Further Digital Disconnection

After thinking that I’d solved the intermittent shutter problem of the Nikon D200 by cleaning the lens and body contact points a couple days before, I rode out before sunrise this morning with the camera and tripod in the saddlebags. The sky looked promising, though my first thought about shooting from Mount Rubidoux had to be put on the backburner. When I walked to the garage glancing at the eastern sky it appeared that I really needed to have started ten to fifteen minutes earlier to get to the vantage point I had in mind on the shoulder of the mountain.

I went to Anza Narrows instead, reminding myself that I really hadn’t determined yet that my shutter fix would work in the field, though it appeared to be working properly a couple nights before at home.

My hesitation to declare the camera in working order turned out to be reasonable. I set up my gear with the camera set to the self-timer. The shutter didn’t fire 80% of time. I only managed to capture four frames in a ten-minute period. Again, I was puzzled. The only thing that had changed since I tested the machine at home was the temperature. It was considerably cooler outside early in the morning, but I’d never had a temperature related problem with the D200.

Somewhat disgusted, I slung the camera strap around my neck, collapsed the tripod and began walking across the grassy hiltop toward the Road Star. When I neared the bike, I decided to see if the camera’s shutter would fire if I took it off the timer setting. It then fired about 80% of the time. It made no sense. The photograph shown above is from those few minutes before I rode home. I cranked up the ISO to 500 and hand held the camera to capture it.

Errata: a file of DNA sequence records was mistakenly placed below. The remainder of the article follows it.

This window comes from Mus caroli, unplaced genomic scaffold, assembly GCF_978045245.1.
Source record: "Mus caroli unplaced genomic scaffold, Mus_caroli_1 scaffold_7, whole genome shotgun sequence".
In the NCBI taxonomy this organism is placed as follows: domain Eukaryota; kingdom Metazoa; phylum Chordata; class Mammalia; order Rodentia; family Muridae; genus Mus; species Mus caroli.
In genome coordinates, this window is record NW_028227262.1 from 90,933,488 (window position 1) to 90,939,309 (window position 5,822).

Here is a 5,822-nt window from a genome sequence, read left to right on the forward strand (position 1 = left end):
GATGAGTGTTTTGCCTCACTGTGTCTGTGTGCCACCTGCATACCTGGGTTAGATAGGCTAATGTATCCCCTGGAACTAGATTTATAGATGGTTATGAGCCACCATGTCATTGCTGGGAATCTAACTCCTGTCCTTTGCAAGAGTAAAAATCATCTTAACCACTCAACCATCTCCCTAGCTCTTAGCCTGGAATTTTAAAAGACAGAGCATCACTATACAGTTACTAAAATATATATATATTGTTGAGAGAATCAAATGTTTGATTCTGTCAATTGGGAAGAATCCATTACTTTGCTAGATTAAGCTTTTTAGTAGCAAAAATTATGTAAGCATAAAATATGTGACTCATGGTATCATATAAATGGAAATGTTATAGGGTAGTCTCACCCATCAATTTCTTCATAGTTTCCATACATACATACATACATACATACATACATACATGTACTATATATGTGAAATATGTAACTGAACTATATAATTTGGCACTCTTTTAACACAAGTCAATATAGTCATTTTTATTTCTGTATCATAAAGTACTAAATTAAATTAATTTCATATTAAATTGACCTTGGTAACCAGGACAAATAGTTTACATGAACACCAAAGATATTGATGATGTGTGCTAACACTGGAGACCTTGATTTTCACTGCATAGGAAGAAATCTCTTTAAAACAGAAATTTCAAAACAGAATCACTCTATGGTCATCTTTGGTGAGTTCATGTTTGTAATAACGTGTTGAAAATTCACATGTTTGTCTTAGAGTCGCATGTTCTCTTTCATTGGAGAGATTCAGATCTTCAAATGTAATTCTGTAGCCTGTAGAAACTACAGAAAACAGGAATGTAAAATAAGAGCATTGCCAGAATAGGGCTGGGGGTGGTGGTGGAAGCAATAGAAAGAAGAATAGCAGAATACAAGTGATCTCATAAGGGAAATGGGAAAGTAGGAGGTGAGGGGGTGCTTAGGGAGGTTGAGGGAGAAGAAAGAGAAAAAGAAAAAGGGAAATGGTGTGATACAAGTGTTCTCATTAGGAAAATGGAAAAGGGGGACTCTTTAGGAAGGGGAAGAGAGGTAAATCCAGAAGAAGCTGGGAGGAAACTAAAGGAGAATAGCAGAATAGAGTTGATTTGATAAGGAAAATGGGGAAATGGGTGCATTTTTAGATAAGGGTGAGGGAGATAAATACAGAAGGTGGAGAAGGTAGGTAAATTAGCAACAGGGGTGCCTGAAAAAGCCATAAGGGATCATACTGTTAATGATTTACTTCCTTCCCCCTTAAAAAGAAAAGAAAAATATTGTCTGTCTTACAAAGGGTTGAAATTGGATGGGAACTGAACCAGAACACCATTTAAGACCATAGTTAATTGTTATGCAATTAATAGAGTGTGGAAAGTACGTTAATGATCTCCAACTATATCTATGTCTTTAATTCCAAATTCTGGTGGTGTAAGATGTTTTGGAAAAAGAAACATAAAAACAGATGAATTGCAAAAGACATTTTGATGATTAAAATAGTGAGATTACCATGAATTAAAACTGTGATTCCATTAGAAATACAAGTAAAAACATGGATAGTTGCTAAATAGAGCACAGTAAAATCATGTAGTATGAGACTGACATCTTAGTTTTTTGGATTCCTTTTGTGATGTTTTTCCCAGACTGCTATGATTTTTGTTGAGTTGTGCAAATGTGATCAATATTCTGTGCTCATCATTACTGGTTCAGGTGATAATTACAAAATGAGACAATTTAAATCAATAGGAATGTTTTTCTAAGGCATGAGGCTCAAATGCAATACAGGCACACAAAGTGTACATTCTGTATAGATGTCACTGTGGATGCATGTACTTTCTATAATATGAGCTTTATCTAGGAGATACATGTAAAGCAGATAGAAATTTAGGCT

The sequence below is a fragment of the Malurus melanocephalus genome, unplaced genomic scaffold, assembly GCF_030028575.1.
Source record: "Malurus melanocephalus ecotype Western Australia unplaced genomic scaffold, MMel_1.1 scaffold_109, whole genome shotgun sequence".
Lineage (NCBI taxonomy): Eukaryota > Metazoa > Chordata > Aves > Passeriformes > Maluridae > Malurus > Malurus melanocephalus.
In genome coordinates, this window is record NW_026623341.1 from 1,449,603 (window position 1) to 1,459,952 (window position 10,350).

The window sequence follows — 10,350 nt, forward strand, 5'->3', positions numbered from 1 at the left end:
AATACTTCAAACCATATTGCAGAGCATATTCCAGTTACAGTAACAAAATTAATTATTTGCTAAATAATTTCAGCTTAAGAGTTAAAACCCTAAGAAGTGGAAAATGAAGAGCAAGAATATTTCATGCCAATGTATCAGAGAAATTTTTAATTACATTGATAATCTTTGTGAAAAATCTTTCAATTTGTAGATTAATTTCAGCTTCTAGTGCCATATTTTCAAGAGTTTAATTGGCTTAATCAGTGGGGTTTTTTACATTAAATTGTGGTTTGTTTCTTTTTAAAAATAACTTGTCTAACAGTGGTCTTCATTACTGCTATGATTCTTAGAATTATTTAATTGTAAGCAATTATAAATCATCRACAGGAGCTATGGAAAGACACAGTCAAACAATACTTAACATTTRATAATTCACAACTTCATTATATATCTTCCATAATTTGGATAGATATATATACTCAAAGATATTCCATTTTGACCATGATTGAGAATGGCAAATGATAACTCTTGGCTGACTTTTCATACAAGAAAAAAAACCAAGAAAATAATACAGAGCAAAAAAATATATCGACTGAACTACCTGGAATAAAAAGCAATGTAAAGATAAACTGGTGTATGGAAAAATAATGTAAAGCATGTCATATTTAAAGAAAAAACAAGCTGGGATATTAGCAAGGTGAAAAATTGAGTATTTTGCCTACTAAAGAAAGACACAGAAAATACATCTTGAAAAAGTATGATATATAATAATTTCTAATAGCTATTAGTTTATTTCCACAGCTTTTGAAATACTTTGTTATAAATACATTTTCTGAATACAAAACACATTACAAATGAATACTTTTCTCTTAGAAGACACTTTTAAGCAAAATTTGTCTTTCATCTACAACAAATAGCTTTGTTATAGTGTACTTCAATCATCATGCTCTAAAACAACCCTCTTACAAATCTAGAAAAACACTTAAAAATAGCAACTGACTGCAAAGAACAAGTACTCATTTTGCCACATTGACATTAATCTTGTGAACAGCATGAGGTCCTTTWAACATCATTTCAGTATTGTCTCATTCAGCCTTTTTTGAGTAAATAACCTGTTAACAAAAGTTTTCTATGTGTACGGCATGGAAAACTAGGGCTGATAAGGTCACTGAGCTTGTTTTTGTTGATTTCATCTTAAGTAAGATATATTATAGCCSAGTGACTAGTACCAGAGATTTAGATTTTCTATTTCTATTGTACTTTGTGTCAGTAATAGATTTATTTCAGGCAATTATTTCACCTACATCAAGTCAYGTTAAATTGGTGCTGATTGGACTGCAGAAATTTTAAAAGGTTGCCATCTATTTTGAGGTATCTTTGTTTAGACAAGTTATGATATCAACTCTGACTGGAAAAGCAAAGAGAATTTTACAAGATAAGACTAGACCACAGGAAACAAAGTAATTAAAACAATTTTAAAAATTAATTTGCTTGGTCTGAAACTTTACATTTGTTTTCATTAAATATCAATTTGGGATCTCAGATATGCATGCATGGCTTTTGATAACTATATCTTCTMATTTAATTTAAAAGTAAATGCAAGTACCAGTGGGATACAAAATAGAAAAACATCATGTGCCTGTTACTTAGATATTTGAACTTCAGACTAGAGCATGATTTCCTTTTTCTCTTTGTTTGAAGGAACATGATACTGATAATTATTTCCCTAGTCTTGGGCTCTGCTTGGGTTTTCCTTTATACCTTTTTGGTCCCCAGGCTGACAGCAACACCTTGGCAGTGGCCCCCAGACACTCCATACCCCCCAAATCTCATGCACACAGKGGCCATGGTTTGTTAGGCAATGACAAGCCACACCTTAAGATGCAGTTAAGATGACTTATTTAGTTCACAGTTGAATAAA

During the short ride home I suddenly remembered that one of the two 8 Gig memory cards I use with the Nikon had acted somewhat flaky a few months before. When I formatted it, the number of available frames displayed on the LCD panel was only about a quarter of what it should have been. I checked the memory card by inserting it in the card reader, but Windows Explorer showed the same thing: the card seemed to have lost around %75 capacity. Oddly, a couple weeks later the card suddenly reacquired   a capacity of 8 Gigs. At the time I thought that there might have been a piece of dust on the connecting pins that was eventually pushed off.

Back home I pulled out the low capacity CF cards I once used in the Kodak DC 3400. The D200 shutter fired with no problems with both the 8 Meg card that came with the Kodak more than a decade ago and the 256 Meg card that I upgraded to shortly after. I then inserted the 2nd 8 Gig card. The camera worked without a hitch with the 2nd 8 Gig card.

The first 8 Gig card was fairly aerodynamically sound: It spun through the air like a miniature Frisbee before landing in the trash container.